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Session I

Session I

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African Region African Region Presentation Transcript

  • Professor Happy Siphambe University of Botswana
  •  The collapse of the investment bank, Lehman Brothers on September 15, 2008 is widely regarded as the start of the severe global economic crises  Economic forecasts steadily worsened so that by January 2009, the IMF was forecasting negative growth in all major industrial economies and global GDP for the year was forecasted at 0.5 percent
  •  As charts 1 and 2 show economic growth of the world and that of Africa will decline due to the financial crisis in 2009  The worst hit will be Sub-Saharan Africa which is forecast to grow at 1.7 percent in 2009 compared to 5.5 percent in 2008.  IMF forecast are that the world economy will recover from the economic recession in 2010, where growth is expected to be small but positive at 1.9 percent.  This recovery is in response to the economic policies that have been put in place since the beginning of 2009
  •  Four main channels:  banking failures and reduction in domestic lending  Reduction in export earnings  Reduction in tourism demand  Reduction in financial aid flows to developing countries
  •  First channel is very small if at all it exists due to banks in developing countries having limited interrelationships with international banks  Main effect in terms of 1 is thru stock market volatility- most stock market indices were observed to decline since the beginning of the crisis  There is limited evidence of non performing loans due to the crisis. Eg Lesotho increased from 2% to 3.5 % between 2006 and 2008.
  •  Major impact of the crisis in developing countries comes thru second round effects- in particular decline in export demand and tourism  Comes from fall in commodity prices as well as decline in demand for commodities especially those that are luxurious.eg diamond, tourism.  ODA and remittances also fell
  •  Focus on five small African countries- Botswana, Lesotho, Gambia, Namibia and Swaziland  Four of the countries are SACU members and also highly dependent on SA and some to the extent of using the SA currency, Rand.  Therefore the response of the SA economy will largely shape the SACU countries as well.  IMF forecast SA economy to record negative growth of 0.3% in 2009  Benefit is low inflation- 11.5 in 2008 to 6.1 in 2009- due to fall in commodity prices especially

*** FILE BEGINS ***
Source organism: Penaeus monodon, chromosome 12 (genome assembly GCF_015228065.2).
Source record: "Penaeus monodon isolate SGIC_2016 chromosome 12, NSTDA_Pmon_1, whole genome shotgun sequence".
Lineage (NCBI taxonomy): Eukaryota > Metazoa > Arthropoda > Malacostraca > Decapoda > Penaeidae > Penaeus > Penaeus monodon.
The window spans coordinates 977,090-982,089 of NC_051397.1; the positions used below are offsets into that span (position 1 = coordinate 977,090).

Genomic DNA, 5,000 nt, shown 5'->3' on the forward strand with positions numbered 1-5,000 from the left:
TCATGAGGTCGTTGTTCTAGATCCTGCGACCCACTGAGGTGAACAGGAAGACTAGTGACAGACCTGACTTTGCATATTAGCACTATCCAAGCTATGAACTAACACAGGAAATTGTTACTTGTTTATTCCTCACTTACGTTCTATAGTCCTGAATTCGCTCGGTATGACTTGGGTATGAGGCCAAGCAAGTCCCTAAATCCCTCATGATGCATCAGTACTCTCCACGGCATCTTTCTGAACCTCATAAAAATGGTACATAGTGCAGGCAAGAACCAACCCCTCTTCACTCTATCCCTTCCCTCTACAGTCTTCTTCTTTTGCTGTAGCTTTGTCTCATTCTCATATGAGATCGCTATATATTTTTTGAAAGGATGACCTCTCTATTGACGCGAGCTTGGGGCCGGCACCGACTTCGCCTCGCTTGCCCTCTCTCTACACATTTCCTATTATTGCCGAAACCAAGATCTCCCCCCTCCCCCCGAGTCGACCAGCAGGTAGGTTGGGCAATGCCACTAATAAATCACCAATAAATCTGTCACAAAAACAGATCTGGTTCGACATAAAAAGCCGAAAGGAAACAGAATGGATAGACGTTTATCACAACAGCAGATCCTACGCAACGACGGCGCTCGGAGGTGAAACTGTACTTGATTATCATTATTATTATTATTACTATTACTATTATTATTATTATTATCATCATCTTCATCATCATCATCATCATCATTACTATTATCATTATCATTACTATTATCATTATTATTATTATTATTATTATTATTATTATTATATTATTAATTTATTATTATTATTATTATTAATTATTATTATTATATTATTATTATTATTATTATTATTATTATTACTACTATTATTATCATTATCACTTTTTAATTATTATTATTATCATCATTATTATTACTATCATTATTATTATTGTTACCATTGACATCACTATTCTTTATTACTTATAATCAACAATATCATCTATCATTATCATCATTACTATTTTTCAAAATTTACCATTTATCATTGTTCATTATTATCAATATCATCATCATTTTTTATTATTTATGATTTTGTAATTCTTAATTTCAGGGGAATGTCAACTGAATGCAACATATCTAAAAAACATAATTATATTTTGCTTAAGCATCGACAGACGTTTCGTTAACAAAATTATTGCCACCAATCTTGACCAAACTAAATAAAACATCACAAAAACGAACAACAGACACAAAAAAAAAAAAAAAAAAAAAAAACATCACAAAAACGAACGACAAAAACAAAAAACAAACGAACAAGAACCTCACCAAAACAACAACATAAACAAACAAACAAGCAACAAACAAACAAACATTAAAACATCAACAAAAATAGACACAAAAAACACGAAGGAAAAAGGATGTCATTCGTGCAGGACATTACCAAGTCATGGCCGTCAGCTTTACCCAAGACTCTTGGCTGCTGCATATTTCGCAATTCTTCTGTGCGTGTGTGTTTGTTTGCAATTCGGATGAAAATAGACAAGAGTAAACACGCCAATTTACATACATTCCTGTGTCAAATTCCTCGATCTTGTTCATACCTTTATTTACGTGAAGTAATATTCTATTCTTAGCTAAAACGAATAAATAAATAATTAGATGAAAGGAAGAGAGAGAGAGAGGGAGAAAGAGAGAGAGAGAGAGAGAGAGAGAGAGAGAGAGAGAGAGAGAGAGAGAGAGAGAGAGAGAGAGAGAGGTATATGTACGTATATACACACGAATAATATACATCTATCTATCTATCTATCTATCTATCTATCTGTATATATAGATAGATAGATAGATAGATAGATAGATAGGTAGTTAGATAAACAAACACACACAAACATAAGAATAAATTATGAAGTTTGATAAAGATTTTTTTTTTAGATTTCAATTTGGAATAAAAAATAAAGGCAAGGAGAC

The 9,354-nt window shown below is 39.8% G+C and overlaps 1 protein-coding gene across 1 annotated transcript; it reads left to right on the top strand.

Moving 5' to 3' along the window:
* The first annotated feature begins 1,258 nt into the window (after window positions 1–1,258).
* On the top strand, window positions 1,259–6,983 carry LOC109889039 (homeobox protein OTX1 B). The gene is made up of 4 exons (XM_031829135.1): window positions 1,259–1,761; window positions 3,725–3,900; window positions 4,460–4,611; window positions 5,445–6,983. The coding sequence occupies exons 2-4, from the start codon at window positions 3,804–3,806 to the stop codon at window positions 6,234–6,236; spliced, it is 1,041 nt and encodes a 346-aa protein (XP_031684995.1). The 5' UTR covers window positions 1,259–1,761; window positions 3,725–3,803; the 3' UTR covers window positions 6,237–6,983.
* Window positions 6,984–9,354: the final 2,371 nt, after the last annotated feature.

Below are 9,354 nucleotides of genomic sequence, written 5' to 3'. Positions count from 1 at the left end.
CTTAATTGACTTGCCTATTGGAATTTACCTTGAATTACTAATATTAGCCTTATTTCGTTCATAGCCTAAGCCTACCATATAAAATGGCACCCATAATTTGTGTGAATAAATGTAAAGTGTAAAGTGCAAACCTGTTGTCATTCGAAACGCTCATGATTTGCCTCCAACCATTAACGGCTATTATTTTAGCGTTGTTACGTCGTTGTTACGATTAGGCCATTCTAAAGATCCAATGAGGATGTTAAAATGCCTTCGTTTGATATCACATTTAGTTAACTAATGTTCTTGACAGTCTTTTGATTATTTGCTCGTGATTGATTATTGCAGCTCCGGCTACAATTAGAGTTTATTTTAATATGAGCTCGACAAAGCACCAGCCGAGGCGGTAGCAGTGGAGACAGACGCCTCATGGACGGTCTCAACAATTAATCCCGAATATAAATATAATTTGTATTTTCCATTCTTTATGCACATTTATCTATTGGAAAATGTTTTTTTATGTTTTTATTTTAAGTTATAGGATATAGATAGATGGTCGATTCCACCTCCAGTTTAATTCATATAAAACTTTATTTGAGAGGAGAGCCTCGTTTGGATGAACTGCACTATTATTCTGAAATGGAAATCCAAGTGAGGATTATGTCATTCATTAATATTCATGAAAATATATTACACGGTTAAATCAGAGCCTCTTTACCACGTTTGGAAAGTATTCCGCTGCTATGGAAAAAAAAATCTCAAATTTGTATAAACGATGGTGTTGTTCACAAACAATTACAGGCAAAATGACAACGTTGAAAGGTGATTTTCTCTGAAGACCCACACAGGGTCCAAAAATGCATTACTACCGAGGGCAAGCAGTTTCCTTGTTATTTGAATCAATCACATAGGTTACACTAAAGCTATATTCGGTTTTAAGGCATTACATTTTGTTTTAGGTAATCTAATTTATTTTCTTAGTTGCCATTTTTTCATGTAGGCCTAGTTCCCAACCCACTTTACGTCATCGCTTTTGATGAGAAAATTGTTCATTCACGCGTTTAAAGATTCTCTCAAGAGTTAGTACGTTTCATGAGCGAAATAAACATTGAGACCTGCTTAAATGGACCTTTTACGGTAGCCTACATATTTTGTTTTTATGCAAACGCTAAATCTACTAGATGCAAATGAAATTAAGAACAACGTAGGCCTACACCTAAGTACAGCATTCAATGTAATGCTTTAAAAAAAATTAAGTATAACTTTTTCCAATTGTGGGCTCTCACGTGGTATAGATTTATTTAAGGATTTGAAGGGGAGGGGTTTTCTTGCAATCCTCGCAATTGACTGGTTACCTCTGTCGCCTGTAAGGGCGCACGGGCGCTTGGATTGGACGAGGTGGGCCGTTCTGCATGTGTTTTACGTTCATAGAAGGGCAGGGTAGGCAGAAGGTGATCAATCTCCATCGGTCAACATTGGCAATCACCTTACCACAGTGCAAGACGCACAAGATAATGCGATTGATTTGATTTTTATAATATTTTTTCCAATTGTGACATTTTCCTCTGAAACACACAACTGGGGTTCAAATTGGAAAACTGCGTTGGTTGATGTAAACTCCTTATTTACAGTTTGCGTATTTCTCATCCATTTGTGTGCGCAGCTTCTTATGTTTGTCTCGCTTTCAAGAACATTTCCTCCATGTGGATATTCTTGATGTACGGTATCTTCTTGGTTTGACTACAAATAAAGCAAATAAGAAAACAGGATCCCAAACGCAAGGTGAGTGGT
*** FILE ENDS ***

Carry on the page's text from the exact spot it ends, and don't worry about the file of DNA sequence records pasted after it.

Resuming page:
•  Between 1991 and 2008 the five countries recorded positive growth rates which were quite impressive even though lower than those required to achieve the MDGs.  IMF forecast is that all the five countries will decline in 2009 due to the crisis- worst hit are Botswana and Namibia- due to decline in diamond sales.  Botswana- -10.4 in 2009  Result- closure of some diamond plants in Botswana and Namibia- low Govt revenue which led to postponement of NDP 10 for Botswana and budget cuts of 7%
  •  Lesotho forecast to grow marginally at 0.6% compared to 3.5% in 2008- slow growth due to decline in textile exports to USA.  Also reduction in SACU revenues as a result of low imports- SACU revenue account for 60% of total Govt revenue.  Also fall in remittances as SA reduces labour in its mines in response to low prices of gold and platinum.
  •  Swazi economy is forecast to grow marginally at 0.5% compared to 2.5% in 2008.  Also affected by decline in SACU revenue and fall in remittances similar to Lesotho  Also decline in exports of textile  But likely to be cushioned by exports of sugar and agro based products which are income inelastic.
  •  Gambia is forecast to have a lower growth of 4% in 2009 compared to 5.9 in 2008.  Impact is felt more in terms of tourism. Demand for ground nuts less likely to be affected given that
  •  A positive impact of the crisis in the low inflation sue to decline in commodity prices.  After having relatively high inflation rates of up to 18 percent in November 2008, Botswana’s inflation started declining and had reached a low of 8 percent in May 2009.  The same trend is observed for the other countries and this trend is expected to continue into most of 2009.